17. 17. 17 GOOSE 3. Results Hughes, Haddican, Richards & Foulkes UKLVC 8. 12-14 Sept 2011 front back
  18. 18. GOAT 18 3. Results Hughes, Haddican, Richards & Foulkes UKLVC 8. 12-14 Sept 2011 front back
  19. 19. 19 GOAT: Comparison with York 3. Results Hughes, Haddican, Richards & Foulkes UKLVC 8. 12-14 Sept 2011 front back
  20. 20. Correlation between GOOSE and GOAT? 20 3. Results Hughes, Haddican, Richards & Foulkes UKLVC 8. 12-14 Sept 2011 GOOSE F2 GOAT F2
  21. 21. Correlation between GOOSE and GOAT? 21 3. Results Hughes, Haddican, Richards & Foulkes UKLVC 8. 12-14 Sept 2011 Individual differences…
  22. 22. • some findings consistent with previous studies… GOOSE – clear correlation with age (young > older) – No significant sex effects GOAT – correlated with age (young > older) – and sex (females > males) (cf. Watt and Tillotson 2001) 22 4. Discussion
  23. 23. “Principle III: In chain shifts, back vowels move to the front” (Labov, 1994: 116) • inherent property of back vowels • acoustic evidence from Manchester suggests this is the case (for both GOOSE and GOAT) - GOOSE fronting to a greater degree - GOAT dependent on GOOSE fronting (not vice-versa) • “high articulatory cost” (Harrington et al 2011) - larger change in tongue dorsum position for truly back vowels in CV transitions (minimised by fronting) 23 4. Discussion Hughes, Haddican, Richards & Foulkes UKLVC 8. 12-14 Sept 2011
  24. 24. SOCIAL FACTORS: • geographical diffusion?(Kerswill 2003) – predict cities further south to display greater degree of fronting than in the north – more advanced process of sound change – comparison of Manchester/ York/ Nottingham (Flynn 2011) BUT no evidence of northward spread of fronting on this basis… 24 4. Discussion Hughes, Haddican, Richards & Foulkes UKLVC 8. 12-14 Sept 2011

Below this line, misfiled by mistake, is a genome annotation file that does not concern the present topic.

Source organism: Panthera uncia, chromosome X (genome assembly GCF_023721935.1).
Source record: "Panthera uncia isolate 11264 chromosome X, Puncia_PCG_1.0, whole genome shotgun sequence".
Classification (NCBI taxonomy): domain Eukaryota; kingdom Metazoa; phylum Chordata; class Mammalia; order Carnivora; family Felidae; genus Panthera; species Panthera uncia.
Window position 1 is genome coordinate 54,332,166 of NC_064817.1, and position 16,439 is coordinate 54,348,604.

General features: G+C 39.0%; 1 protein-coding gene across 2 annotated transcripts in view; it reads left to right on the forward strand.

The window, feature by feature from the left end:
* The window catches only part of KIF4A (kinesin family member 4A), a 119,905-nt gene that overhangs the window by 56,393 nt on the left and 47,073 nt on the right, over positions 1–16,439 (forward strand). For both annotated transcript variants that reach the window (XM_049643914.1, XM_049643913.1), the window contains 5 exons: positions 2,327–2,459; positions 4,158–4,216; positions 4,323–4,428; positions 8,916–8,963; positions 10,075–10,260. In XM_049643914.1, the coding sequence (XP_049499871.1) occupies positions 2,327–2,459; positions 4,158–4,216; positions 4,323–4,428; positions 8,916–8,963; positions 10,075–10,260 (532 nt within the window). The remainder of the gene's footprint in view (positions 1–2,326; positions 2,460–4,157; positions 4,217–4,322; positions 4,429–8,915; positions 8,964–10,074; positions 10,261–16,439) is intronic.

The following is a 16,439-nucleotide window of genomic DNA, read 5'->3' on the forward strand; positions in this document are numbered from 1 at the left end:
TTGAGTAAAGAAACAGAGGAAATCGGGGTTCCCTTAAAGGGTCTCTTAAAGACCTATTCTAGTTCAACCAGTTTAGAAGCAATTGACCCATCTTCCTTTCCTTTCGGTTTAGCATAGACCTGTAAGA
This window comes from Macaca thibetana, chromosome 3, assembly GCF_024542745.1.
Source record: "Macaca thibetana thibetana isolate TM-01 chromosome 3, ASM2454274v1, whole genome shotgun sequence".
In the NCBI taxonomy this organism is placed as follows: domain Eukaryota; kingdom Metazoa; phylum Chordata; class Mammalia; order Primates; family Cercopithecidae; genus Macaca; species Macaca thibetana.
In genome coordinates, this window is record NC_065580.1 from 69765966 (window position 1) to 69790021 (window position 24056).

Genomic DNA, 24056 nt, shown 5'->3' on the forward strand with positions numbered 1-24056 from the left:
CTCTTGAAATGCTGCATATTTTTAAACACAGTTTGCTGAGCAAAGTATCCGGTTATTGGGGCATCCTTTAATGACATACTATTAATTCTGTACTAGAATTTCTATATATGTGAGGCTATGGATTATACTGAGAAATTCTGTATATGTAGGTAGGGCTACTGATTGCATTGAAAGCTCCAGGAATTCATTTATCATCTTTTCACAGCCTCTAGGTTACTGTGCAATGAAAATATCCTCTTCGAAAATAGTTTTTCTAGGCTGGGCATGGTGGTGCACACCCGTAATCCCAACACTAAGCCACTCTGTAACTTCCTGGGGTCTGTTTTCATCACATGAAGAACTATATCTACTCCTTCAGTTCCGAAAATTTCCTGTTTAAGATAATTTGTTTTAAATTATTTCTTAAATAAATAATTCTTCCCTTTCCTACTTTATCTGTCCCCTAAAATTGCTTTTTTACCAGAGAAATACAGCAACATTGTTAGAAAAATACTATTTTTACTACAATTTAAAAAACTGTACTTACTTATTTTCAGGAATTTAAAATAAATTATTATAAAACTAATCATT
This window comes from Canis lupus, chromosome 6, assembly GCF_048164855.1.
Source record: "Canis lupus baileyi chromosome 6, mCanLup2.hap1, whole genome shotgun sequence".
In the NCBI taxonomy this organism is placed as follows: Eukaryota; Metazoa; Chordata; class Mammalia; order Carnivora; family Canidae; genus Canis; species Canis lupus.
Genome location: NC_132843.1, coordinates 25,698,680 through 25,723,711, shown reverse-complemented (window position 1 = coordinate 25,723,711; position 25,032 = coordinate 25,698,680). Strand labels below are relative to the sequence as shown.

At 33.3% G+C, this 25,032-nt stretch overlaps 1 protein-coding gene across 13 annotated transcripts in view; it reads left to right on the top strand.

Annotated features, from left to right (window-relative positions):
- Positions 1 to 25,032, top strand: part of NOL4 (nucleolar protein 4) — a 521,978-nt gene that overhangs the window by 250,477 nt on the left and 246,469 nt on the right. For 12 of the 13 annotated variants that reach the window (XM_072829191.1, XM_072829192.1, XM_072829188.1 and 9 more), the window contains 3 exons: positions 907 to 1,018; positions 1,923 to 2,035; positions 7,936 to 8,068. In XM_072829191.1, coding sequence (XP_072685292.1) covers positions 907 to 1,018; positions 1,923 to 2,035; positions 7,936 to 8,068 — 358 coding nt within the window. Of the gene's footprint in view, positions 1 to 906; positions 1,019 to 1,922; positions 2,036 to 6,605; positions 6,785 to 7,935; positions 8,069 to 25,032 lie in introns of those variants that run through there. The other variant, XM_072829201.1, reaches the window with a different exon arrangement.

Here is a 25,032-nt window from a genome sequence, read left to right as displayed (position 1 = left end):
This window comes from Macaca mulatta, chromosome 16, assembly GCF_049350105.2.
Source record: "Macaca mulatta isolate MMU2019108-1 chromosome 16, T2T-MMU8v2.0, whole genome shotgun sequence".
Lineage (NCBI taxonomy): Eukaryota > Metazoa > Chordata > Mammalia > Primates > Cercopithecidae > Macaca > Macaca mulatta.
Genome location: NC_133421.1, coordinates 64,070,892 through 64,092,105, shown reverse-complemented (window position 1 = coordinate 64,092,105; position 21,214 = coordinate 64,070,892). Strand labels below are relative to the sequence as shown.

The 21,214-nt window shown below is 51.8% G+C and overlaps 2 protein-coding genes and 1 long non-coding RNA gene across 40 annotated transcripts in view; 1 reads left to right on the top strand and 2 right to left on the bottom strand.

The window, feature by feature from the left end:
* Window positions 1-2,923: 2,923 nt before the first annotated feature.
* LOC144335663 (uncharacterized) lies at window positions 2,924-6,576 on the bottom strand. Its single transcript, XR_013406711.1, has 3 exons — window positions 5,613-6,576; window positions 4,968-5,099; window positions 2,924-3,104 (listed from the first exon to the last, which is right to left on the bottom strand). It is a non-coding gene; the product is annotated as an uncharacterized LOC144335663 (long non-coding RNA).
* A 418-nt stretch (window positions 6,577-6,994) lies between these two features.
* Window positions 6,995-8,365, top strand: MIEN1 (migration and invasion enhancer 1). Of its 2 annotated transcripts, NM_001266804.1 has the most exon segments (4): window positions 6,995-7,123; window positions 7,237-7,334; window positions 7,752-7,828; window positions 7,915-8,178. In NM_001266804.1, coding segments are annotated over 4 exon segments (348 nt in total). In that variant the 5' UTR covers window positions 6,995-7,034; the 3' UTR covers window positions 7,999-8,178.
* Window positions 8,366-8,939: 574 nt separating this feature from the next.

25. 25. Hughes, Haddican, Richards and Foulkes UKLVC 8. 12-14 Sept 2011 25 Normalised VowelPlane: Pre-l GOOSE Based on +50% measurements ofF1-F2 (Nottingham data from Flynn 2011) FLEECE 0.4 0.6 0.8 1 1.2 1.4 1.6 1.8 2 00.20.40.60.811.21.41.61.82 FLEECE Nottingham Manchester York Normalised VowelPlane: GOOSE (non pre-l) Based on +50% measurements ofF1-F2 (Nottingham data from Flynn 2011)
  26. 26. SOCIAL FACTORS: • Sound change led by women (Labov 1994): why does it not seem to happen in GOOSE? • Unclear what (if any) sociolinguistic meaning is attached to fronting • Manchester vs Liverpool 26 4. Discussion Hughes, Haddican, Richards & Foulkes UKLVC 8. 12-14 Sept 2011
  27. 27. PHONETIC FACTORS: Heterogeneity of GOAT/GOOSE fronting (Koops 2010, Hall-Lew 2004, 2005, 2009, Baranowski 2008) • Within-dialect GOAT Variation in Manchester: - YF differ from YM primarily in the onset • Cross-dialectal GOAT variation: - YF in Manchester = highest F2 at onset - YF in York = highest F2 at midpoint PLUS: HIGH LEVELS OF WITHIN-SPEAKER VARIATION 27 4. Discussion Hughes, Haddican, Richards & Foulkes UKLVC 8. 12-14 Sept 2011
  28. 28. PHONOLOGICAL FACTORS • lexical competition – fronting possible where no potential merger exists – Prediction: GOOSE fronting restricted by FLEECE competitor/ GOAT fronting restricted by FACE competitor – potential homophones in Nottingham (ROLL-ROW/TOLL-TOW) à greater fronting non pre-/l/ to avoid perceptual confusion 28 4. Discussion